[dropcap]H[/dropcap]orses are trickle feeders and non-ruminant herbivores, meaning that they are designed to graze for most of the day on vegetation, and process their feed through one stomach chamber. The equine digestive system is unique in the way in which it processes feed. Feed is first processed enzymatically in the foregut (stomach and small intestine) and then ferments in the hindgut (large intestine).
We look at how a horse’s feed is broken down and digested through the horse’s system.
Horses get food into their systems by grasping it with their lips and incisor teeth. The premolars and molars are then responsible for chewing and grinding down the feed. Chewing stimulates the production of saliva, which is made up of water, bicarbonate and amylase – which assist respectively in lubricating swallowed food, the buffering of the acid in the stomach and, to some extent, the digestion of carbohydrates. However, the main purpose of the saliva is to help move the food through the oesophagus easily and to buffer the stomach acid, as the actual levels of the enzyme amylase in the saliva are low in horses compared to in other species. Horses can produce between 20 and 80ℓ of saliva per day depending on how much of their day they spend feeding, and how dry the food they ingest is.
The rate at which a horse chews is referred to as a ‘jaw sweep’. Horses typically take 60,000 jaw sweeps per day if grazing constantly. The type of grass, time spent feeding and the size of the horse will all influence the rate at which a horse consumes his grass. The average 500kg horse takes 40 minutes and 3,400 jaw sweeps to consume 1kg of hay.
Influence on the teeth
When chewing on hay or any other paddock vegetation, the horse chews with long jaw sweeps. When feeding on grains and concentrates, much shorter jaw sweeps are required and so the outer edges of the teeth are not naturally filed down, therefore resulting in the development of sharp edges. This is why horses who live out and constantly graze rarely develop sharp edges on their teeth, and domesticated horses have to have regular floating from a dentist in order to maintain their teeth.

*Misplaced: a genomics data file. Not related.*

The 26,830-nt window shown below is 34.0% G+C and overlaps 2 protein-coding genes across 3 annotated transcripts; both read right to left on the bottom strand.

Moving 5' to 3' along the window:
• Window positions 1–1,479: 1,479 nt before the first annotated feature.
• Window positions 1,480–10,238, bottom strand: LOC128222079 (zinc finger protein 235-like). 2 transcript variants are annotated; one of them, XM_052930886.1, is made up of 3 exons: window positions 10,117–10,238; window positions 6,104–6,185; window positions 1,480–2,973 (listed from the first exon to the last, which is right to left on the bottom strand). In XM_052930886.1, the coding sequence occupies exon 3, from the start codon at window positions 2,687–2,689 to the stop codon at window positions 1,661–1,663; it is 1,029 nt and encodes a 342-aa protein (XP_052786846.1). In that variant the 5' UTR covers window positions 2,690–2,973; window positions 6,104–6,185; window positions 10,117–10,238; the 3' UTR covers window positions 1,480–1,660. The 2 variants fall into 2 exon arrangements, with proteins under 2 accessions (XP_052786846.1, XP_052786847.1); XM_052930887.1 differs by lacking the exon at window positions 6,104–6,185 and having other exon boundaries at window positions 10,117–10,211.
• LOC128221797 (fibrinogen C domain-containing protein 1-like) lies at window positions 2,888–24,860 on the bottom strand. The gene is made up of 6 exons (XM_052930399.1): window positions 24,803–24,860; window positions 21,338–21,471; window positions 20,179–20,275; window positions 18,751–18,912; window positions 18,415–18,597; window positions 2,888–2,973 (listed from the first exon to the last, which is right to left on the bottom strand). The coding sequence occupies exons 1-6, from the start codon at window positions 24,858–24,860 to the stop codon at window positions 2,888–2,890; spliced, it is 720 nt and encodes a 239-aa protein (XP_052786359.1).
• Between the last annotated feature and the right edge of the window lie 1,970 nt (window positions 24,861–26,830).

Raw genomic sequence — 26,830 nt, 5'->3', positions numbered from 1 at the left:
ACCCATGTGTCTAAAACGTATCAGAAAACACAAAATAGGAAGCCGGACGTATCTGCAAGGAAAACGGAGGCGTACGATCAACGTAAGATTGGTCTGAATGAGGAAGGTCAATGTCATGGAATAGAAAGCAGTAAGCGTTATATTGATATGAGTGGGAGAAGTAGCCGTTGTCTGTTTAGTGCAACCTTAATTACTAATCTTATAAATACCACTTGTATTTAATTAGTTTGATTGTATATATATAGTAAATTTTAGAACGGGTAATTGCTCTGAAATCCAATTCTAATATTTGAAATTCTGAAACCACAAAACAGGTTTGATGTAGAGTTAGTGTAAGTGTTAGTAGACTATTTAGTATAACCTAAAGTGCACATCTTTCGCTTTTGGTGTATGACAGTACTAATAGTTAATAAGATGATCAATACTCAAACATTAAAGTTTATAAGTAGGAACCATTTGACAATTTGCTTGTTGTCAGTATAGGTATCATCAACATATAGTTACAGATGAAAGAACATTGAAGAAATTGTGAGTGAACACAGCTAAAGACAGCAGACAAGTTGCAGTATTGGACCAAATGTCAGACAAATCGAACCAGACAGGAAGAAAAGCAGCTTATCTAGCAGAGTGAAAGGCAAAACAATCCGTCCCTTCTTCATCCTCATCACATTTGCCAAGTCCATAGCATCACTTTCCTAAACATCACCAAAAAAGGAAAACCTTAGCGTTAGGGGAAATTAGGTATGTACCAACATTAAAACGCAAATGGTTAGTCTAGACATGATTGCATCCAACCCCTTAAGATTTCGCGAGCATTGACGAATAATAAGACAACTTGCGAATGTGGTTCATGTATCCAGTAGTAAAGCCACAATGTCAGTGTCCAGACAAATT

The oesophagus is a muscular tube (up to 1.5m long in an adult horse) that is responsible for passing food from the mouth to the stomach chamber. Horses have a very strong, muscular sphincter at the bottom of the oesophagus (which is why they can’t vomit), and the oesophagus is long, meaning that if something solid were to get stuck in the horse’s oesophagus, they wouldn’t be able to ‘cough’ it back up as people and some other mammals can do. It’s therefore important to maintain a horse’s teeth on a regular basis so that they are able to properly grind down their food into small particles before swallowing. It’s also important to break down big solid foods, such as carrots, into smaller chunks, so that they don’t end up choking on large pieces.
In the stomach
A horse’s stomach has a capacity for 8 to 15ℓ in volume – quite small if you consider the size of an adult horse. This isn’t a problem in nature, however, as horses are trickle feeders, and therefore are designed to digest small amounts of food all day round. But with domestication, we now expect the horse’s digestive system to process two to three big meals of grain per day, with little roughage in between. This creates issues as the horse’s stomach is found to work best when it is ¾ full. The feed that reaches the stomach is broken down with pepsin, an enzyme responsible for digesting proteins, and hydrochloric acid, which breaks down the more solid foods into smaller pieces.
The stomach itself is divided into three areas: the saccus caecus, fundic and pyloric regions.
The saccus caecus region is the first region food enters from the oesophagus. As the food enters, hydrochloric acid and pepsin start to break down the proteins. In addition, the carbohydrate component of the feed continues to break down to release soluble sugars for absorption and the process of bacterial fermentation, which produces lactic acid and gas, begins. However, as the food starts to mix with the hydrochloric acid, the pH level drops and fermentation slows down. Fermentation has to stop because if it continues unchecked, the stomach will quickly fill with gas, which can’t easily be released through the oesophagus. If pressure builds up, the horse could colic or the stomach could rupture.
The feed then moves to the fundic region of the stomach. pH levels drop to around 5.4 and fermentation processes stop completely. Pepsin and stomach acids start to further digest and break down fats and proteins. Finally, the food moves to the pyloric region of the stomach, where the stomach joins the small intestine. At this point of digestion, pH levels are around 2.6 (very acidic), so no fermentation occurs. Protein digestive activity in this area of the stomach is 15 to 20 times higher than that found in the fundic region, as the enzymes work best at this pH.
The full article appears in the March issue (131) of HQ > Shop now